In Corfu Durrell read, and was heavily influenced by, Henry Miller’s Tropic of Cancer . Miller was in Paris at that time and in 1937 Durrell and Nancy made a prolonged visit to Paris where they befriended Miller, Anaïs Nin and Alfred Perlès, the photographer Brassaï and the painter Hans Reichel. With Miller and Perlès, Durrell edited a magazine, The Booster, which had been a quite respectable house organ of the American Golf and Country Club but which, under their direction, renamed Delta, became an avant-garde vehicle for their own writing.

In Corfu Durrell conceived his entire life’s work, which he subsequently set out in a letter to T S Eliot:


agon                         pathos                            anagnorisis

The Black Book            The Book of the Dead          The Book of Time

the dislocation      the uniting                     the acceptance and death


On the outbreak of war in 1939 Durrell and Nancy moved initially to Athens, where they befriended two leading figures of Greek literature, George Seferiades [Seferis] and George Katsimbalis. During this period their child, Penelope Berengaria (1940-2010), was born. Durrell worked briefly at the Institute of English Studies in Kalamata, before evacuating to Alexandria (Egypt).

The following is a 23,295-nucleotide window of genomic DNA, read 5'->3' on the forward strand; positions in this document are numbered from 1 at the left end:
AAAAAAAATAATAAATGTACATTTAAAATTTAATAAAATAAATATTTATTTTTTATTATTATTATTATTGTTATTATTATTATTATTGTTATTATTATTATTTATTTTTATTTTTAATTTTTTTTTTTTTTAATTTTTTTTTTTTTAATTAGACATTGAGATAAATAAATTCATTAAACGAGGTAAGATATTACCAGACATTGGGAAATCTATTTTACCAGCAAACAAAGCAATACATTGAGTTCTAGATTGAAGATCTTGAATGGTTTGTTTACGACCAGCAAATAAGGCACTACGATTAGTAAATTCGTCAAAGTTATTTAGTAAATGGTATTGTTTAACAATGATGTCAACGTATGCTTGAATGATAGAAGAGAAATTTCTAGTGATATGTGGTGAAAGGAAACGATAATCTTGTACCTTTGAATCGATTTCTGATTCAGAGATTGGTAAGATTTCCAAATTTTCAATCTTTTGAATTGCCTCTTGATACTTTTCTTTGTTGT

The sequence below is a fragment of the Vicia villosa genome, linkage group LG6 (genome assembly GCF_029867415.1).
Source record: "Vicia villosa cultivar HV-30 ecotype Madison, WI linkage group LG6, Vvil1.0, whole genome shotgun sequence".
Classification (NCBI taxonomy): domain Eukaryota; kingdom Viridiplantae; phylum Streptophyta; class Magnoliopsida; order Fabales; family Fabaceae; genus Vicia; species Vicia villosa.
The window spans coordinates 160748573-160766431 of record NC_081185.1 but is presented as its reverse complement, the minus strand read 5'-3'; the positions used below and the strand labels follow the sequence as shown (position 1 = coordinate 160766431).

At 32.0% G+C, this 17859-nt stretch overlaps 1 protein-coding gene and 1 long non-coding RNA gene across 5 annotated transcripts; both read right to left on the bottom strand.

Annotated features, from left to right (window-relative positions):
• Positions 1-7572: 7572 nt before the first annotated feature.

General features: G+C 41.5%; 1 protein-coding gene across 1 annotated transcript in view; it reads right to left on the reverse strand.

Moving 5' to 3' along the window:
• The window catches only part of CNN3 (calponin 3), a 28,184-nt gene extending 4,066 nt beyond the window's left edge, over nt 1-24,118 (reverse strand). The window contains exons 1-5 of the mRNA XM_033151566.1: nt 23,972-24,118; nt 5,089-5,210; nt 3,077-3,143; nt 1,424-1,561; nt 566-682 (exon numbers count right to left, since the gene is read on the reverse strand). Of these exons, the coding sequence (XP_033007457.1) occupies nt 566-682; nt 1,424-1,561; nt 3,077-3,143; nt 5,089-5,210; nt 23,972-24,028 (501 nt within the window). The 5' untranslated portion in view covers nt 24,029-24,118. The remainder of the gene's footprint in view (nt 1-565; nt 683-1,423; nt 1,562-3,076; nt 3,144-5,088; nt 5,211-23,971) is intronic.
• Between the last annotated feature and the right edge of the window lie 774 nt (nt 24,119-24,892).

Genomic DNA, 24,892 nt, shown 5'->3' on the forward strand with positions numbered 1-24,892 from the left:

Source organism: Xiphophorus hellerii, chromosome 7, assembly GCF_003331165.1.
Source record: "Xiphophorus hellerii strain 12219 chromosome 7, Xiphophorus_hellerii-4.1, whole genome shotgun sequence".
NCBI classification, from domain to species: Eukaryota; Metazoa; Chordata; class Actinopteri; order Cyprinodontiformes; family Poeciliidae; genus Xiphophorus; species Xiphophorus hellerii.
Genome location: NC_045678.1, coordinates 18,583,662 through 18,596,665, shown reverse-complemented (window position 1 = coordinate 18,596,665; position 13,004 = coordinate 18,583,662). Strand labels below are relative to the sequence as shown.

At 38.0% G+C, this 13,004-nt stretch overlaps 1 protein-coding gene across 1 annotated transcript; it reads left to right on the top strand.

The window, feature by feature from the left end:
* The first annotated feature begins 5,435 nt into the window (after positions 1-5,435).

During World War II, Durrell worked in Egypt as a press officer and also contributed a humorous column to the Egyptian Gazette. He became involved with a group of poets known collectively as ‘Personal Landscape’. His marriage broke up and Nancy and Penelope went to Jerusalem, where Nancy met and eventually married Edward Hodgkin. Durrell met and subsequently married Eve Cohen, an Alexandrian Jewess.

After the war Durrell and Eve went to Rhodes, one of the Dodecanese Islands which were in the process of being transferred to the state of Greece: Durrell was Public Information Officer, and the experience resulted in his book Reflections on a Marine Venus.  Subsequent postings took him to Belgrade (which gave rise to the humourous ‘sketches of diplomatic life’ featuring ‘Antrobus’) and Argentina, where he lectured at the university of Cordoba (the result of which was his Key to Modern Poetry). During this period his second daughter, Sappho-Jane (1950-1985), was born to Eve.